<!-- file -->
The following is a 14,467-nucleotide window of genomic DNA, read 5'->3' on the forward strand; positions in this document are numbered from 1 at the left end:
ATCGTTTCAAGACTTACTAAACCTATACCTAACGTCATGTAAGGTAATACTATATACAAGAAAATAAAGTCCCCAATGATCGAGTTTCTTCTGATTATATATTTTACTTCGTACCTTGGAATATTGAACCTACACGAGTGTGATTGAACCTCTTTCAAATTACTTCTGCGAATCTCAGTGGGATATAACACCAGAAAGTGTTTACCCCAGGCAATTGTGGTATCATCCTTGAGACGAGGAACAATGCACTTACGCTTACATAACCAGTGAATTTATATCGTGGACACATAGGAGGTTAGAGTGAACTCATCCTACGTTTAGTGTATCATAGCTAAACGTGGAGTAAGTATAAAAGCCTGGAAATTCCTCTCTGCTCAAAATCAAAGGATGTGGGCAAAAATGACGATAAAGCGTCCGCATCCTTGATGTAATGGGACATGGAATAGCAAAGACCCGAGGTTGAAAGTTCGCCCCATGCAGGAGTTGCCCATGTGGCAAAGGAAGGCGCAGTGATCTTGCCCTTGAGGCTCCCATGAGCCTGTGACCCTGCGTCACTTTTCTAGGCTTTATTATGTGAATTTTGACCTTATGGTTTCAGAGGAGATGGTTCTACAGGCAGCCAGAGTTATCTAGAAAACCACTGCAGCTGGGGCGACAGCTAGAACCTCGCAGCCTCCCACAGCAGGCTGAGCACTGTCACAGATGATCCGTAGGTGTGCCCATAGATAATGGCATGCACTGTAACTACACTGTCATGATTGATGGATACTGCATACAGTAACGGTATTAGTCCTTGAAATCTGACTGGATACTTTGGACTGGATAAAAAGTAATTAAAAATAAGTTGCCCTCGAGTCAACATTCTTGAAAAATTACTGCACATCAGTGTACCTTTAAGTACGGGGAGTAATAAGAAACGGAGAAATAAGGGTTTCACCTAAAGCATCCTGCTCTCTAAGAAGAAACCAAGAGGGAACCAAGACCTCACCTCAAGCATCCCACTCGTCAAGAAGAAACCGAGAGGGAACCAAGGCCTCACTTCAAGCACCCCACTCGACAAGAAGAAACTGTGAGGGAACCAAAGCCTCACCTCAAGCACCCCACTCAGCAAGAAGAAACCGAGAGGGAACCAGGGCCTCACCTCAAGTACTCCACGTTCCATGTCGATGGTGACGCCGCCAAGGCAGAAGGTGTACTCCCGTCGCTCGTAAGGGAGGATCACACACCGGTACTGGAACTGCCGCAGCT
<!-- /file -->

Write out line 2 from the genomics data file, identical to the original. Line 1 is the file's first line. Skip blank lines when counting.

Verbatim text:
ATCGTTTCAAGACTTACTAAACCTATACCTAACGTCATGTAAGGTAATACTATATACAAGAAAATAAAGTCCCCAATGATCGAGTTTCTTCTGATTATATATTTTACTTCGTACCTTGGAATATTGAACCTACACGAGTGTGATTGAACCTCTTTCAAATTACTTCTGCGAATCTCAGTGGGATATAACACCAGAAAGTGTTTACCCCAGGCAATTGTGGTATCATCCTTGAGACGAGGAACAATGCACTTACGCTTACATAACCAGTGAATTTATATCGTGGACACATAGGAGGTTAGAGTGAACTCATCCTACGTTTAGTGTATCATAGCTAAACGTGGAGTAAGTATAAAAGCCTGGAAATTCCTCTCTGCTCAAAATCAAAGGATGTGGGCAAAAATGACGATAAAGCGTCCGCATCCTTGATGTAATGGGACATGGAATAGCAAAGACCCGAGGTTGAAAGTTCGCCCCATGCAGGAGTTGCCCATGTGGCAAAGGAAGGCGCAGTGATCTTGCCCTTGAGGCTCCCATGAGCCTGTGACCCTGCGTCACTTTTCTAGGCTTTATTATGTGAATTTTGACCTTATGGTTTCAGAGGAGATGGTTCTACAGGCAGCCAGAGTTATCTAGAAAACCACTGCAGCTGGGGCGACAGCTAGAACCTCGCAGCCTCCCACAGCAGGCTGAGCACTGTCACAGATGATCCGTAGGTGTGCCCATAGATAATGGCATGCACTGTAACTACACTGTCATGATTGATGGATACTGCATACAGTAACGGTATTAGTCCTTGAAATCTGACTGGATACTTTGGACTGGATAAAAAGTAATTAAAAATAAGTTGCCCTCGAGTCAACATTCTTGAAAAATTACTGCACATCAGTGTACCTTTAAGTACGGGGAGTAATAAGAAACGGAGAAATAAGGGTTTCACCTAAAGCATCCTGCTCTCTAAGAAGAAACCAAGAGGGAACCAAGACCTCACCTCAAGCATCCCACTCGTCAAGAAGAAACCGAGAGGGAACCAAGGCCTCACTTCAAGCACCCCACTCGACAAGAAGAAACTGTGAGGGAACCAAAGCCTCACCTCAAGCACCCCACTCAGCAAGAAGAAACCGAGAGGGAACCAGGGCCTCACCTCAAGTACTCCACGTTCCATGTCGATGGTGACGCCGCCAAGGCAGAAGGTGTACTCCCGTCGCTCGTAAGGGAGGATCACACACCGGTACTGGAACTGCCGCAGCT